‘I look forward to his call’: Kinder Morgan Canada president downplays threat of B.C. NDP on flagship project

Executives at Kinder Morgan Inc. on Wednesday downplayed concerns that a newly sworn-in NDP government in B.C. could mangle their efforts to expand its Trans Mountain project, the highly contentious oil conduit that has faced intense political opposition in recent years.

The management team of the Houston-based company also defended a decision to bundle all of their Canadian assets into a separate Canadian company, whose shares have yet to trade above their debut price in May.

In a conference call with analysts Wednesday, the company said a change in government is not likely to shift its approach to the project.

“I’m not going to speculate on what an NDP government might do in British Columbia in this stage in order to advance their views,” Kinder Morgan Canada president Ian Anderson said in the conference call.

The comments came one day after NDP leader John Horgan was officially sworn in as premier of B.C. Horgan’s NDP formed an alliance with the Green Party after the results of the provincial election in May, a move that gave both parties a slender majority over the incumbent Liberal Party.

The NDP’s return to power after 16 years in opposition has reignited concerns that political meddling could halt construction of the project, which is expected to begin at the end of the year.

The party has vowed to do what it can to block the project, and says its justice ministry is currently reviewing all of the legal files in connection to the pipeline expansion. Several B.C. First Nation groups and environmental organizations have levelled lawsuits against the company. Protesters have in the past blocked preliminary construction work on the project.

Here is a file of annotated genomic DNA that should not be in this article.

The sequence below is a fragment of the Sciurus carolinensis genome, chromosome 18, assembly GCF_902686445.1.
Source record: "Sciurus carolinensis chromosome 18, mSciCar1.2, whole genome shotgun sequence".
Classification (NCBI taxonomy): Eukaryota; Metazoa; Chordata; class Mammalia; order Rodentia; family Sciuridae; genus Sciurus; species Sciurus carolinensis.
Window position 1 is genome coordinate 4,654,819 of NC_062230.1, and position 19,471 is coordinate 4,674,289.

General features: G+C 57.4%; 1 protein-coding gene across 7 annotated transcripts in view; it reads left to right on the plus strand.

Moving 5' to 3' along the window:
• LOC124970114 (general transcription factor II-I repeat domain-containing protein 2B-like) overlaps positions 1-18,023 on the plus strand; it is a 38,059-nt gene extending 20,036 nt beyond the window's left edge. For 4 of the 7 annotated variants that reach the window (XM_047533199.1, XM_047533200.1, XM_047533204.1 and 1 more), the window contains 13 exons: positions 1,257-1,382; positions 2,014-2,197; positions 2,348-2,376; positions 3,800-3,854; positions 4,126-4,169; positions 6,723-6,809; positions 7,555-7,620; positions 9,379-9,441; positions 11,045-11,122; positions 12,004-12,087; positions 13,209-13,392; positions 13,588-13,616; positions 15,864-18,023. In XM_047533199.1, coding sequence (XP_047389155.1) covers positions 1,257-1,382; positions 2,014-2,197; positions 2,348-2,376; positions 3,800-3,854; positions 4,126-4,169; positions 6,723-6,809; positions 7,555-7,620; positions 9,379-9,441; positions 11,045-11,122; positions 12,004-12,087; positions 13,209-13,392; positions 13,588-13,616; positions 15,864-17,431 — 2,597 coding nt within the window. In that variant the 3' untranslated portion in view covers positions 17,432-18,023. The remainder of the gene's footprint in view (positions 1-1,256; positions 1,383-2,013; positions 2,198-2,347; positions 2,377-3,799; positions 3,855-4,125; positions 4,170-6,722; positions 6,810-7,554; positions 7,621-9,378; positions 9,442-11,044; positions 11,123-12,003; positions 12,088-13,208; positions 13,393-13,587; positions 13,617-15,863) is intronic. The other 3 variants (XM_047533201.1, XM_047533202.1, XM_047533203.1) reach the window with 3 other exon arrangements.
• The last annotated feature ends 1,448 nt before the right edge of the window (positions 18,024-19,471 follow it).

Anderson said he remained “very confident” in the federal government’s approval of the project, which was announced by Prime Minister Justin Trudeau in November.

Kinder Morgan said it still expects to begin construction on schedule. Anderson said he has worked with several federal and provincial governments in the past, and expects to maintain a working relationship with the NDP.

“I think we’ll just wait and see what premier Horgan wants to do, and I look forward to his call.”

The $7.4 billion expansion project would nearly triple the volumes of oil shipped to the B.C. coast, giving landlocked oil producers much wider access to Asian markets. The current capacity is 300,000 barrels per day.

In order to fund the expansion the company bundled all of its Canadian pipeline and storage assets, including the existing Trans Mountain project, into a public company that underwent its initial public offering in late May, for a planned value of $1.75 billion.

Shares in Kinder Morgan Canada Ltd. were trading around $16 Wednesday, below the $17 debut price when the company went public. That came after an earlier downward revision of the IPO’s offer price weeks earlier, initially set between $19 and $22.

But the company said it was a necessary move to raise capital for the expansion while also keeping its debt levels down, an issue several analysts have pointed out in client notes.

“Overall it made sense for us to do the IPO,” said Steven Kean, the president and CEO of the Houston-based parent company.

The company also announced a US$2-billion share buyback program amid a struggling share price, which the company said it will begin in 2018.

Its second quarter net income compared to the year prior was flat at US$337 million, while distributable cash flows were down slightly to US$1.02 billion, compared with US$1.05 billion the year prior.

And as a result, Morneau is leaving himself without any ammunition to respond to a crisis — like another downturn, a NAFTA collapse or risks from U.S. tax cuts

The company intends to apply to list its ordinary shares on the New York Stock Exchange under the ticker symbol ‘SPOT’

The bank, Canada’s eighth-largest by market cap, says it has now bought back $268 million in problematic mortgages

The budget ignores the fact that growth is expected to fall to 2.2 per cent in 2018 and 1.6 per cent in 2019 and does little to reassure investors

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